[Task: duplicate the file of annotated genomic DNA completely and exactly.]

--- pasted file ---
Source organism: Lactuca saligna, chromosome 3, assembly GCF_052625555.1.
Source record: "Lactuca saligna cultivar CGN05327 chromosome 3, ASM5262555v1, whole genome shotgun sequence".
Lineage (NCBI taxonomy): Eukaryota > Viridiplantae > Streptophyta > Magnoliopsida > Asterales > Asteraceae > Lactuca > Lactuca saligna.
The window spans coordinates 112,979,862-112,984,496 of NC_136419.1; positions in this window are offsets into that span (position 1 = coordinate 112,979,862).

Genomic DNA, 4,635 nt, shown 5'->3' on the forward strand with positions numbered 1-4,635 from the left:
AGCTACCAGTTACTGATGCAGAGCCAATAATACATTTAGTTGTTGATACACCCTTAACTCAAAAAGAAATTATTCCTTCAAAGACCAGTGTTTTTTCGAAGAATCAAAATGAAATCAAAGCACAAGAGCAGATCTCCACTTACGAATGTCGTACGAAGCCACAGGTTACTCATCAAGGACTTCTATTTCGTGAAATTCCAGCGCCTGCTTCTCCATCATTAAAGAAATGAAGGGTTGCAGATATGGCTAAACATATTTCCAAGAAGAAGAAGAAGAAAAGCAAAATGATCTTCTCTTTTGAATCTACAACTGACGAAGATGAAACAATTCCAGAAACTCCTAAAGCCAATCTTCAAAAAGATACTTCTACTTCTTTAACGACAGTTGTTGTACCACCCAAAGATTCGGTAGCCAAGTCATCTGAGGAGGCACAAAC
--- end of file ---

Source organism: Lactuca saligna, chromosome 3, assembly GCF_052625555.1.
Source record: "Lactuca saligna cultivar CGN05327 chromosome 3, ASM5262555v1, whole genome shotgun sequence".
Lineage (NCBI taxonomy): Eukaryota > Viridiplantae > Streptophyta > Magnoliopsida > Asterales > Asteraceae > Lactuca > Lactuca saligna.
The window spans coordinates 112,979,862-112,984,496 of NC_136419.1; positions in this window are offsets into that span (position 1 = coordinate 112,979,862).

Genomic DNA, 4,635 nt, shown 5'->3' on the forward strand with positions numbered 1-4,635 from the left:
AGCTACCAGTTACTGATGCAGAGCCAATAATACATTTAGTTGTTGATACACCCTTAACTCAAAAAGAAATTATTCCTTCAAAGACCAGTGTTTTTTCGAAGAATCAAAATGAAATCAAAGCACAAGAGCAGATCTCCACTTACGAATGTCGTACGAAGCCACAGGTTACTCATCAAGGACTTCTATTTCGTGAAATTCCAGCGCCTGCTTCTCCATCATTAAAGAAATGAAGGGTTGCAGATATGGCTAAACATATTTCCAAGAAGAAGAAGAAGAAAAGCAAAATGATCTTCTCTTTTGAATCTACAACTGACGAAGATGAAACAATTCCAGAAACTCCTAAAGCCAATCTTCAAAAAGATACTTCTACTTCTTTAACGACAGTTGTTGTACCACCCAAAGATTCGGTAGCCAAGTCATCTGAGGAGGCACAAAC